FAQ: Learn Python - Lists and Functions - Iterating over a list in a function

What is wrong with using the same name for the parameter and argument? Surely it just makes things easier to follow especially if you’re looking at someone else’s code? I am confused in what you mean when you say ‘the scope in which total is defined’ I understand that in order to pass an argument, within a function you need to declare one ie def add_my_list(total where total is just a place holder, but I still don’t understand why if when total is set to zero it hasn’t been defined? and why you can’t use my_list as the argument in the function?

It doesn’t make sense, and it does not make it easier to read. Remember that this function is a utility that can be called from anywhere in the program on any list object. Keep the names to the objects discrete, and the names of the parameters generic.

Parameters are not placeholders. They are locally defined variables that indicate a required positional argument.

In what scope is target defined?

But it is used as the argument (the function call).

def foo (variable):  # parameter is a local generic name
  pass

print (foo(object))  # argument is an object in outer scope

It would appear in this conversation that one is clear on the scope in which total is defined (as well as a_list ) which explains why we cannot access it outside of the function.

In your previous reply you mentioned the above, and in your last reply you said:

In what scope is target defined?

But I don’t know what a scope is, so I am not clear on how it is defined, if you could please explain what you mean by scope, so I can understand what you’re trying to say. I would also like to ask in what way is it not clear to use the same name for the argument and parameter. When I do the following:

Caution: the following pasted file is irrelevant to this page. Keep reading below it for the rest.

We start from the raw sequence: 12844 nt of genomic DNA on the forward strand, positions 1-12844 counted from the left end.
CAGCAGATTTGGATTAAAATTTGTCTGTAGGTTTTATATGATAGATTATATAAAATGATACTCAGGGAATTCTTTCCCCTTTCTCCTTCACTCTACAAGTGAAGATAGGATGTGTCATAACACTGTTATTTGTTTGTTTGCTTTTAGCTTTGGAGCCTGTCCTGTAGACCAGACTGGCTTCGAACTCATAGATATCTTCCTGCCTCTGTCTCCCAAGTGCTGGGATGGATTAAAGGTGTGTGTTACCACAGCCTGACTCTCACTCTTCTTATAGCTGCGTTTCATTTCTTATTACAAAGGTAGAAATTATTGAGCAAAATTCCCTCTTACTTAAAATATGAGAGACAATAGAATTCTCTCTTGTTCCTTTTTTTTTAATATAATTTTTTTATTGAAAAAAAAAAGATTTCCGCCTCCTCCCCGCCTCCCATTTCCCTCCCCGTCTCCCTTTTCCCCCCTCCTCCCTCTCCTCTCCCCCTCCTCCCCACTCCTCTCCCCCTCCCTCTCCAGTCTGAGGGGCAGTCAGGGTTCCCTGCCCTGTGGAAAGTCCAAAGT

list_1 =[1, 2, 3] def add_list(list_1): total = 0 for i in list_1: total += i return total print add_list(list_1)

print times_list(list_1) def times_list(list_1): total = 0 for i in list_1: total += i *2 return total print times_list(list_1)

Both do as expected ie the first prints 6 and the second 12. I am also confused about when using the for loop to total += i, if I do += [i] or += list_1 I get the following error: unsupported operand type(s) for +=: ‘int’ and ‘list’, if I do: += list_1[i] I get: list index out of range, but if you compare that to using the range method, the range method only works when doing += numbers [i]. Can you kindly explain what these mean and why I get them, and why when using the range method the += is different? The last question I have is when using the range method I’ve noticed that if I do either for i in range(len(numbers)): or for i in range(0,len(numbers)): I get the same outcome, but the solution writes it as the former, why is this?

There is some mention of Scope in the Learn Python 3 course, and another more in depth look at in the Learn Intermediate Python 3 course. Are you a Pro or Student subscriber? If so, track down that unit in the course.

Briefly, there are four kinds of scope in Python.

  • built-in
  • global
  • enclosing
  • local

From the bottom, look up. The scopes above are accessible to the scopes below, but not the other way around (without some help). As we can see, all scopes are accessible from local scope. That is the scope, or namespace inside a function.

def foo():
    # local scope
    pass

When a variable is declared within the function, it can only be accessed from within that function. Any variables outside of the function remain accessible from within it.

def bar():
    # enclosing scope
    pass
    def foo():
        # local scope
        pass

Variables declared in bar are accessible to foo but not the other way around. From the point of view of foo, the variables in bar are seen as non-local. In order for foo to be able to mutate those variables it will require a binding declaration…

def bar():
    # enclosing scope
    b = 40
    def foo():
        # local scope
        nonlocal b
        b += 2

Outside of a function we are in global scope. From this namespace we can access (call) all direct functions, but none of the enclosed functions. We can call bar(), but not foo(). All global variables can be accessed from anywhere except the built-in namespace. If our function is expected to mutate a global variable, then just as we declared b to be non-local in foo(), we would need to declare a binding.